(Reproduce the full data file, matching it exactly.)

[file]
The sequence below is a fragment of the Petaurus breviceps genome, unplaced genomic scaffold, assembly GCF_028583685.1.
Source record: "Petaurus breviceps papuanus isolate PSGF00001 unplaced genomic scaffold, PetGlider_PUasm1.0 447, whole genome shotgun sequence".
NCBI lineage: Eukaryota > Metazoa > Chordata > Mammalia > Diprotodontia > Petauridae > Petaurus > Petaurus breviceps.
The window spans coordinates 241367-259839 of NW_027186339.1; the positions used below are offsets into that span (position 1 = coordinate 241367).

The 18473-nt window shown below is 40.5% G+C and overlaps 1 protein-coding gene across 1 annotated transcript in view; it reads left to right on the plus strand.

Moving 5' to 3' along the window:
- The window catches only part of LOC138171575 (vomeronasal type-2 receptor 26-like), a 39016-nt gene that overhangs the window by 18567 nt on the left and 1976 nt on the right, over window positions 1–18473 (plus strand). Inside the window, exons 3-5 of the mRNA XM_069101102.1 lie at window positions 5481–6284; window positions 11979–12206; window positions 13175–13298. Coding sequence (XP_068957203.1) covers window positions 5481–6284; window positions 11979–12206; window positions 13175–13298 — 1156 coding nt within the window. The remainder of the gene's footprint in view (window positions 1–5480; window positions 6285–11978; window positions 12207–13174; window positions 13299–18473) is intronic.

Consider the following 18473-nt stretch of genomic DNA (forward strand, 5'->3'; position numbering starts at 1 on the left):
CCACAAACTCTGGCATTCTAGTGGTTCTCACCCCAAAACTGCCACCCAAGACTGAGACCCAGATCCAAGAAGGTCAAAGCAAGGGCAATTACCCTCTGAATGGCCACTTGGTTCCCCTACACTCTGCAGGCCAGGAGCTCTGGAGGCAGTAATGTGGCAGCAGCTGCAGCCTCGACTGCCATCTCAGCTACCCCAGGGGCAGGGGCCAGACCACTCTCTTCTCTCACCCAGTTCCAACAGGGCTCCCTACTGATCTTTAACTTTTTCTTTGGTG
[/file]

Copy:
The sequence below is a fragment of the Petaurus breviceps genome, unplaced genomic scaffold, assembly GCF_028583685.1.
Source record: "Petaurus breviceps papuanus isolate PSGF00001 unplaced genomic scaffold, PetGlider_PUasm1.0 447, whole genome shotgun sequence".
NCBI lineage: Eukaryota > Metazoa > Chordata > Mammalia > Diprotodontia > Petauridae > Petaurus > Petaurus breviceps.
The window spans coordinates 241367-259839 of NW_027186339.1; the positions used below are offsets into that span (position 1 = coordinate 241367).

The 18473-nt window shown below is 40.5% G+C and overlaps 1 protein-coding gene across 1 annotated transcript in view; it reads left to right on the plus strand.

Moving 5' to 3' along the window:
- The window catches only part of LOC138171575 (vomeronasal type-2 receptor 26-like), a 39016-nt gene that overhangs the window by 18567 nt on the left and 1976 nt on the right, over window positions 1–18473 (plus strand). Inside the window, exons 3-5 of the mRNA XM_069101102.1 lie at window positions 5481–6284; window positions 11979–12206; window positions 13175–13298. Coding sequence (XP_068957203.1) covers window positions 5481–6284; window positions 11979–12206; window positions 13175–13298 — 1156 coding nt within the window. The remainder of the gene's footprint in view (window positions 1–5480; window positions 6285–11978; window positions 12207–13174; window positions 13299–18473) is intronic.

Consider the following 18473-nt stretch of genomic DNA (forward strand, 5'->3'; position numbering starts at 1 on the left):
CCACAAACTCTGGCATTCTAGTGGTTCTCACCCCAAAACTGCCACCCAAGACTGAGACCCAGATCCAAGAAGGTCAAAGCAAGGGCAATTACCCTCTGAATGGCCACTTGGTTCCCCTACACTCTGCAGGCCAGGAGCTCTGGAGGCAGTAATGTGGCAGCAGCTGCAGCCTCGACTGCCATCTCAGCTACCCCAGGGGCAGGGGCCAGACCACTCTCTTCTCTCACCCAGTTCCAACAGGGCTCCCTACTGATCTTTAACTTTTTCTTTGGTG